Updated: 3:00 p.m. ET
South Korean President Park Geun-hye has been stripped of her authority after parliament voted overwhelmingly Friday to impeach her — though it could take as long as six months for a court to validate the vote.
The suspension comes after six weeks of protests that reached a tipping point last weekend when as many as 1.5 million people (by organizers’ estimates) lined the streets of the capital city Seoul to call for an end to the corruption and cronyism that has long dogged South Korea’s political system.
The scandal – which has gripped South Korea since October – centers on the relationship between Park and her unofficial advisor Choi Soon-sil. Park is accused of helping Choi attract tens of millions of dollars in donations for her foundation from major South Korean companies — as well as sharing classified documents with her.
Choi, who claims to have shamanistic powers, has been charged separately with fraud, abuse of power, and coercion.
The motion to impeach Park — which accused her of “extensive and serious violations of the Constitution and the law” — passed the National Assembly on Friday in a vote of 234 to 56, according to speaker Chung Sye-kyun, meaning that over 60 of Park’s own Saenuri party members voted to impeach.
Thousands of people gathered outside the parliament building in Seoul on Friday, cheering when news of Park’s impeachment was announced. AP reports that some businesses in South Korea are celebrating the vote by holding sales, including a hotel in Busan offering free rooms on Friday.
Though Friday’s announcement delighted thousands of people who took to the streets to celebrate, protester IL-Hyeon Baek doesn’t expect it to be the end of corruption in politics. “It won’t change everything,” IL-Hyeon told VICE News. “It’s just Park Geun-Hye stepping down. There’s more that remains, corrupt businesses. To get rid of all that, we will probably need more time.”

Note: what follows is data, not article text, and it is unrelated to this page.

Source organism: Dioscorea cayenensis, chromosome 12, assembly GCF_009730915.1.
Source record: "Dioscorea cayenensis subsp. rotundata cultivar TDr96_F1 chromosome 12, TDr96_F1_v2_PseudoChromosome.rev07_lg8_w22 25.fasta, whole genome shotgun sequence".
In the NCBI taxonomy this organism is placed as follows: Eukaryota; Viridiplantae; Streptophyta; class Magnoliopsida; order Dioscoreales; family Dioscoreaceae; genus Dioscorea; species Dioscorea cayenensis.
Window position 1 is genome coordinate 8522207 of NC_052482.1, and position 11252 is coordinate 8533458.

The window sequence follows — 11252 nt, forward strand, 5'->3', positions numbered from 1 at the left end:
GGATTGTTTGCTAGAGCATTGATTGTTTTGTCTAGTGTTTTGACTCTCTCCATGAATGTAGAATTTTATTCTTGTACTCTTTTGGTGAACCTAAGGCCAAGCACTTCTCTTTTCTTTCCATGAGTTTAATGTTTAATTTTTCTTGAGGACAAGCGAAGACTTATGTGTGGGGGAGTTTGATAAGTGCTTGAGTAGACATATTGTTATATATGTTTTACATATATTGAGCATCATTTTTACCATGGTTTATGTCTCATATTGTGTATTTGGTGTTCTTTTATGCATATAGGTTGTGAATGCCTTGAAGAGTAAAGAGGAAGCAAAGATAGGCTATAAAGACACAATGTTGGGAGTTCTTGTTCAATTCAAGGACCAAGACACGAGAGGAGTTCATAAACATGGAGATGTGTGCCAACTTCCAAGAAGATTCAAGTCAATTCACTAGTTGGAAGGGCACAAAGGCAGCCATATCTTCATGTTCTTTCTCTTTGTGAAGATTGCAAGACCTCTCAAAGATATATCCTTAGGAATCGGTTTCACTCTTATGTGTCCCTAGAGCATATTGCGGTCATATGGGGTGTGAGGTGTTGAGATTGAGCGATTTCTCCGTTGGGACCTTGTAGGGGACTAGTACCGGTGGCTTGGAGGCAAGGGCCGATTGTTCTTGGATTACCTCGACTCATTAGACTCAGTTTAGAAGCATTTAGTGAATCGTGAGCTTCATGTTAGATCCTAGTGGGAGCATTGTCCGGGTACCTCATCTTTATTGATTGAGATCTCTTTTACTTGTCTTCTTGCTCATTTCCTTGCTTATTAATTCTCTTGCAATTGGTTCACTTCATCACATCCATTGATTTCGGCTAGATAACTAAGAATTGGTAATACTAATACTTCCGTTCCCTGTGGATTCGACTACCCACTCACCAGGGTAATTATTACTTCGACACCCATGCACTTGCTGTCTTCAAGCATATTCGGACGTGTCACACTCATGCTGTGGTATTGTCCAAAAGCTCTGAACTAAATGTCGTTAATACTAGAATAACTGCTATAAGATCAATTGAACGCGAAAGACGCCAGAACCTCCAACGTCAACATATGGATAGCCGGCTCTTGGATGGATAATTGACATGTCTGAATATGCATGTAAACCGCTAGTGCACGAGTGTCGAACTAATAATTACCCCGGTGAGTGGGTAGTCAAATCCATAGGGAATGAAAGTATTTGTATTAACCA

Last month Park offered to resign if parliament voted to impeach her, but the final decision now rests with the country’s constitutional court, which will decide if Park should be removed from office. Six of the court’s nine justices need to support the vote for it to come into effect — but the process could take months.
Some protesters appeared prepared for a drawn-out affair. “Judging from her steps so far, she’s probably not going to go away easily,” protester Young-Jin Kim told VICE News. “So even if the impeachment motion passes, people will have to hit the streets for a few more weeks. That’s all ordinary people can do, hit the streets and add their voices to the cause.”
Park’s duties will pass temporarily to Prime Minister Hwang Kyo-ahn. Should the court ratify the vote, a new presidential election will take place within 60 days of the announcement.
Park’s approval rating has plummeted to just 4 percent in the wake of the scandal, the lowest of any serving president since Korea became a democracy in 1987. The controversy has also sparked weeks of consecutive, massive demonstrations. Protesters see the scandal as symptomatic of the continuing collusion between government and big business within the ruling classes in South Korea.
— Jay Caspian Kang, Laurel Chor and Adam Ruszkowski contributed reporting from Seoul, South Korea.